The problem with antiheroes — and antiheroines, for that matter — is not that they're bad ideas, or that they're overused. It's that it's too easy to mistake the ability for a story to generate interest in antiheroes with a story's ability to say something insightful about them. Jormungand knows how to make entertaining hay out of its concept — a spunky female arms dealer who adds a sullen child soldier to her roster of cohorts — but after a certain point its inability to engage completely with its subject cuts the legs out from under it.
It would be a mistake to call Jormungand a poor man's Black Lagoon (by my standards one of the best properties to emerge in anime thus far), but that is one of the less inaccurate labels I could paste on this show. Jormungand works far too much in the vein of Black Lagoon to not invite comparisons, and it does deliver some of the same core goods: a morally ambiguous shoot-'em-up with a crew of antiheroes who are only the "good" guys by dint of being marginally less vile than the people they go up against. But there was far more at work in Lagoon than concept or attitude alone, and it didn't treat its most interesting ideas as nothing more than flippant plot points.
Holding out for an antihero till the morning light
Many of the problems with Jormungand go right back into its source material, the manga of the same name — further proof that being faithful to the original inspiration for something is not always the best idea. It deals with Koko Hekmatyar, a service-with-a-razor-blade-smile arms dealer who comes off like the scheming little sister of Lagoon's Balalaika. (Sorry, I'll stop referencing that show now.) Her outfit, HCLI, has no particular allegiances and is composed of gun-, knife-, and computer-wielders from across the globe. They form a surrogate family, one which we are invited to find worthy of our attention and maybe even our approval because they treat each other well even when they're shooting other people through the head.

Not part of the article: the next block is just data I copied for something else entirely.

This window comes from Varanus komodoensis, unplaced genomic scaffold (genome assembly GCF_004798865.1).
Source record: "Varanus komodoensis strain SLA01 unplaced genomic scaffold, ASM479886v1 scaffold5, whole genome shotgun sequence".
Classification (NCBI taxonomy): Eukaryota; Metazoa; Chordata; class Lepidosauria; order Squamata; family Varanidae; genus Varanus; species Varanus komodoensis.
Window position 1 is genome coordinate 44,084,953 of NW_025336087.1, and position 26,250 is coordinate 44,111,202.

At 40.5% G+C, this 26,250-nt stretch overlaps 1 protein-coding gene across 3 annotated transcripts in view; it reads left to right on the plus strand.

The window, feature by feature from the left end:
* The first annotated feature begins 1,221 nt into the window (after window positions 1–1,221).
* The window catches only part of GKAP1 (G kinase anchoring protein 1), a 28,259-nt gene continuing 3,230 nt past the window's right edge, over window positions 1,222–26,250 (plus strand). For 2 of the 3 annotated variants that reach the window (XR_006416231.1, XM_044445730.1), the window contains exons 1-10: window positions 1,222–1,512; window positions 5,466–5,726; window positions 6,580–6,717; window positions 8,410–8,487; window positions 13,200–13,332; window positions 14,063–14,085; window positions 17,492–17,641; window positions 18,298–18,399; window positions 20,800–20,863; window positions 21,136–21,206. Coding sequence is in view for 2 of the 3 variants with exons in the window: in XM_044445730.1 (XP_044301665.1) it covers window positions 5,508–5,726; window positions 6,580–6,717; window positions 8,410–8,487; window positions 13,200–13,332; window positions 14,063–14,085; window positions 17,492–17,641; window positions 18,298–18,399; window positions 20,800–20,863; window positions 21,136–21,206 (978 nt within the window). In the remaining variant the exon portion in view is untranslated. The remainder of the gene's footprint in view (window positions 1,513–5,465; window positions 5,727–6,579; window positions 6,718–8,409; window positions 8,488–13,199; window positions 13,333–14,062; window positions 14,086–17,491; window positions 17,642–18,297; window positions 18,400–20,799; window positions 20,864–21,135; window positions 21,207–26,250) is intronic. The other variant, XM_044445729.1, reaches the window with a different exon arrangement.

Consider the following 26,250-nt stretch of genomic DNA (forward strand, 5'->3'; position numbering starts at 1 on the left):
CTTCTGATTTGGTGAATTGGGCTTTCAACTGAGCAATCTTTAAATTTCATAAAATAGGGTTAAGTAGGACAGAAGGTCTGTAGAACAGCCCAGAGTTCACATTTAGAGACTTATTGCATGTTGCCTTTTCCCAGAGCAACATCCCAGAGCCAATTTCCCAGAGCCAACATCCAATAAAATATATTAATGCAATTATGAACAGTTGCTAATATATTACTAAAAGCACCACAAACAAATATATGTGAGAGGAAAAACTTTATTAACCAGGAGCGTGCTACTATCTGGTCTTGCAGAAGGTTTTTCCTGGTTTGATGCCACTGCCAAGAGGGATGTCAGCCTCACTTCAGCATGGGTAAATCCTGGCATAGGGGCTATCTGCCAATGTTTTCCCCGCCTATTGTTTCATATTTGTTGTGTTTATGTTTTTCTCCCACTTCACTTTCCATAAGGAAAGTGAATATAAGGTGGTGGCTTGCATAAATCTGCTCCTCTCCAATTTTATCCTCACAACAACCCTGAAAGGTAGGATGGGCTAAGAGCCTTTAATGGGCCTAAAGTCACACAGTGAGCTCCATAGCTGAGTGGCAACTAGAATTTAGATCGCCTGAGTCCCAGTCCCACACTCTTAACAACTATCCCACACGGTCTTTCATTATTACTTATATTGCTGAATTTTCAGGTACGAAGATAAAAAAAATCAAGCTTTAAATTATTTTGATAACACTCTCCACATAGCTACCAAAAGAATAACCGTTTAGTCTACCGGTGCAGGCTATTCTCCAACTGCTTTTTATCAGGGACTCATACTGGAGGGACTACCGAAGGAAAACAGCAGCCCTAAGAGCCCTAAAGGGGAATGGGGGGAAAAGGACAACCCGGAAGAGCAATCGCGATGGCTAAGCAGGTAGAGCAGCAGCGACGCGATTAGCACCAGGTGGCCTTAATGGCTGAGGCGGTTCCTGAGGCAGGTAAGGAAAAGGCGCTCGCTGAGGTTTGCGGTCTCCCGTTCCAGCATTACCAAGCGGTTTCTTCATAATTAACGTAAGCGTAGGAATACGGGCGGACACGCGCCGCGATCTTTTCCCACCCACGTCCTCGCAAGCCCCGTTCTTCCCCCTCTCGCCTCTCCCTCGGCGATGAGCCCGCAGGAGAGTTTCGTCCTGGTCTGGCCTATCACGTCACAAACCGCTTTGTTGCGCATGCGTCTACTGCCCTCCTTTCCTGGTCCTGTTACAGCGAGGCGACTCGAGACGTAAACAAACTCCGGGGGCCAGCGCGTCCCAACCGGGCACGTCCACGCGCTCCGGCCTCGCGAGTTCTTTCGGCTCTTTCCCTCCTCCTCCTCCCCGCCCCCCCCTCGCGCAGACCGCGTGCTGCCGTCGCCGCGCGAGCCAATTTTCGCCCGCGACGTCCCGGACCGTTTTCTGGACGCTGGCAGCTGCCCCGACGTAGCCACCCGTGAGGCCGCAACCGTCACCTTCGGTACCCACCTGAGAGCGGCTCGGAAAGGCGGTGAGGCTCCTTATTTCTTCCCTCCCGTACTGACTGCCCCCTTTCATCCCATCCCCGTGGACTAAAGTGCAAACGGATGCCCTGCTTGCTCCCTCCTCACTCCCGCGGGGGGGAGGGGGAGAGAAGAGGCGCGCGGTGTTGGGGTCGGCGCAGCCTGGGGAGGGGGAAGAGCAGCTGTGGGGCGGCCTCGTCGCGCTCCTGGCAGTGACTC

Stuff like this bothers me, again not because I don't believe a show can use it as a legitimate device, but because the show always seems to be dancing around the full implications of the conceit. Even when they touch on such things more directly — e.g., when the sniper character is forced to shoot a girl through the head, because the girl is a gun-wielding lunatic — it never feels like it's part of what propels the show forward, but more about how plot threads are tied off and forgotten about.
The crew's latest addition, as of the show's beginning, is a dead-eyed child soldier named Jonah, whose contempt for arms dealers is absolute: they were directly responsible for the death of his family. And again, the same problem rears its head. Theoretically, this should create the kind of tension between himself and Koko that should propel the show forward, but the show doesn't choose to leverage much, if any, of that tension. Its attention is elsewhere, and in time Jonah's story — and all the potential energy that goes with it — gets subsumed into other things. Jonah's dilemma is mostly reduced to him commenting from time to time, in voiceover, about what an irony it is that he's now buddied up with an arms dealer.